There has been a long history of citizen-led planning in the UK, particularly since the 1960s, when new forms of political activism and advocacy planning emerged.
Whilst there is acknowledgement of the importance of this kind of planning, and some examples where its lessons have been captured, it is the engagement in formal participation that has tended to catch the attention of planning historians and others. By contrast, community-led initiatives haven often been documented in a piecemeal way. Some particularly prominent examples have been recorded, as have those where local groups have chosen to make capturing their experience a priority, but there is a risk we are missing out much of our collective history.
A gap exists whereby we might systematically look to bring together the histories of community-led planning in the UK, to fill in the gaps and learn from experience. The “Spaces of Hope” project comes in here.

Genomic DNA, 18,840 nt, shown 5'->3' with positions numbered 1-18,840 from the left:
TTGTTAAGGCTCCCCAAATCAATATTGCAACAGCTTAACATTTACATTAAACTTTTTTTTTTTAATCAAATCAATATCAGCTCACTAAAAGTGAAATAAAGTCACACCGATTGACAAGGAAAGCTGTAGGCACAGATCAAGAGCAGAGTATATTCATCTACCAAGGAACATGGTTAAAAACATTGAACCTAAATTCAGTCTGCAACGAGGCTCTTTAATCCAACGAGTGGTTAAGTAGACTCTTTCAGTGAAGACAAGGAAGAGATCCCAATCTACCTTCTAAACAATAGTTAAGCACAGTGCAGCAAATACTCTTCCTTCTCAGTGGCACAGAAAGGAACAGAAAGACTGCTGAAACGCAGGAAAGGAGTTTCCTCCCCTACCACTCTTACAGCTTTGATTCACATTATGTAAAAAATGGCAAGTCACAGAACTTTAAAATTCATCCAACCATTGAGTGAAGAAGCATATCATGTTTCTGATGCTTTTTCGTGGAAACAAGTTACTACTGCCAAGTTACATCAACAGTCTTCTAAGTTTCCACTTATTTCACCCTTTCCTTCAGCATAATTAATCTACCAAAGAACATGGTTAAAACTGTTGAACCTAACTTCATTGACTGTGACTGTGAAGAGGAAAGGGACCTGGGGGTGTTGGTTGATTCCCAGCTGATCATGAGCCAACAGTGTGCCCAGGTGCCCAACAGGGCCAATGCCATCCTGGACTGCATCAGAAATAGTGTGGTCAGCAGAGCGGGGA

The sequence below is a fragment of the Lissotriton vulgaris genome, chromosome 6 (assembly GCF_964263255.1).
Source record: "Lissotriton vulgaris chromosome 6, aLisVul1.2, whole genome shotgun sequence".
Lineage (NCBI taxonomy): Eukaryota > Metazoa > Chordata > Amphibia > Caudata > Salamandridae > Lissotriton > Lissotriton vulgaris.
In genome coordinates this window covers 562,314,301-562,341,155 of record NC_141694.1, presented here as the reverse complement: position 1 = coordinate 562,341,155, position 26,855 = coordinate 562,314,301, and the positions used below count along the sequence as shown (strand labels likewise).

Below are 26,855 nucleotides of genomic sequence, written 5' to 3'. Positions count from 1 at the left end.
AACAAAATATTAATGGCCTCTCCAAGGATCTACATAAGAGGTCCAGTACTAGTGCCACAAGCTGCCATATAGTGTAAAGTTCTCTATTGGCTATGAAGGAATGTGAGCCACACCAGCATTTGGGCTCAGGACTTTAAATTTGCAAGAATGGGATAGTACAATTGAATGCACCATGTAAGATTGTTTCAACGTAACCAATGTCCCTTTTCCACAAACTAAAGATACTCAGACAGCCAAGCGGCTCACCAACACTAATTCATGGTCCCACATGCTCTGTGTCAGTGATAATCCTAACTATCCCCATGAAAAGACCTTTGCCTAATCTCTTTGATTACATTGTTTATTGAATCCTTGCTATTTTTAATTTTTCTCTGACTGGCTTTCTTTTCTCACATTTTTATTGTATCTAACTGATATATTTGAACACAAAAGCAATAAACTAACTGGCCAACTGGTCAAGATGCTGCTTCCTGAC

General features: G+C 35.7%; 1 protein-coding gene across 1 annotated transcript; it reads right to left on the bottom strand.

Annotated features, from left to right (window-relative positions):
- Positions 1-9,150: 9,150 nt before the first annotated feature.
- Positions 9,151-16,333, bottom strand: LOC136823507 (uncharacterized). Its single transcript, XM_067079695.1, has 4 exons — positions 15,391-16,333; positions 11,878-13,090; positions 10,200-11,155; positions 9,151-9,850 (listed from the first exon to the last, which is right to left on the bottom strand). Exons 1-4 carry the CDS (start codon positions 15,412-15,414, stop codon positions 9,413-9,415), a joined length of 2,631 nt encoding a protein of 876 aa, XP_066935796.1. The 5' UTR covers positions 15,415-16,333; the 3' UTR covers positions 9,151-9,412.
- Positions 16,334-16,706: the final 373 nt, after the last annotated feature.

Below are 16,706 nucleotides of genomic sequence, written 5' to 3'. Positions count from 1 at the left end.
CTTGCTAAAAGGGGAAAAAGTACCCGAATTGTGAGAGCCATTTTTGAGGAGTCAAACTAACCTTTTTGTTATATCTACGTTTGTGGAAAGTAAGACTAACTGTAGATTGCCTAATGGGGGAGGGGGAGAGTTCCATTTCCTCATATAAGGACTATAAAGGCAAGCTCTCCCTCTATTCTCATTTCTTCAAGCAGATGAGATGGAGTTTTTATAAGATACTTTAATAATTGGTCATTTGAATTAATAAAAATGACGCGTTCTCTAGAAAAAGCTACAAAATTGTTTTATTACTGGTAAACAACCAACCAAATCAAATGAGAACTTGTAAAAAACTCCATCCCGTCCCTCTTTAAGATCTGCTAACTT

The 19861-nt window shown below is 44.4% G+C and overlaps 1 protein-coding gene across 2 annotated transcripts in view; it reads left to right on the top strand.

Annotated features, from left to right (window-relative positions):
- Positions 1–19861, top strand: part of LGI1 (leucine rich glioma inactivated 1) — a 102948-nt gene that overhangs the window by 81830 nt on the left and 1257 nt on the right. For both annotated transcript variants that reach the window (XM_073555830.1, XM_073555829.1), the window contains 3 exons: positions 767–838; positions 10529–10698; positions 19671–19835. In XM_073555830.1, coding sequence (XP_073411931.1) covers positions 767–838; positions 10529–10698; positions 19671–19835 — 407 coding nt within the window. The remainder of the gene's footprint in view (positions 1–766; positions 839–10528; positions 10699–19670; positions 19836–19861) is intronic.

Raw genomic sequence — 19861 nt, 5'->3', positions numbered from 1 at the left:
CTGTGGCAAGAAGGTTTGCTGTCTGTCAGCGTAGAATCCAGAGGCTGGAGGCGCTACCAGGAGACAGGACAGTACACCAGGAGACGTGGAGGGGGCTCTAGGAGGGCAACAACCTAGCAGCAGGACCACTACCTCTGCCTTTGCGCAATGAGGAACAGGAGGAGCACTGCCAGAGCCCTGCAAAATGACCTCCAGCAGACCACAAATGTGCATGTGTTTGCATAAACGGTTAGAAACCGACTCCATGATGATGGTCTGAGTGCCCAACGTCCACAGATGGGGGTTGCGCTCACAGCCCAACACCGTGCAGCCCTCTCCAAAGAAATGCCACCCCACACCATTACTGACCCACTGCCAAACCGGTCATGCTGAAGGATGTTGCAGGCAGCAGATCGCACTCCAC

As Sue Brownill notes in the Town and Country Planning Journal (see below for full article), we have received funding from the Arts and Humanities Research Council to gather together the “hidden histories” of community-led planning from all UK nations, to both celebrate and learn from them.
In order to ensure the success of the project we are keen to engage a broad spectrum of community planners:
- Do you know of any initiatives that you think we should be looking at? We are defining community-led planning broadly and are keen to hear about both more and less successful examples, so don’t be shy!
- Do you have documents, memorabilia, press cuttings or other material that you think we should capture digitally and preserve?
- Are you willing to talk to us about your experience of community led planning?
- Or would you like to be on a mailing list to be kept up to date on the project’s progress?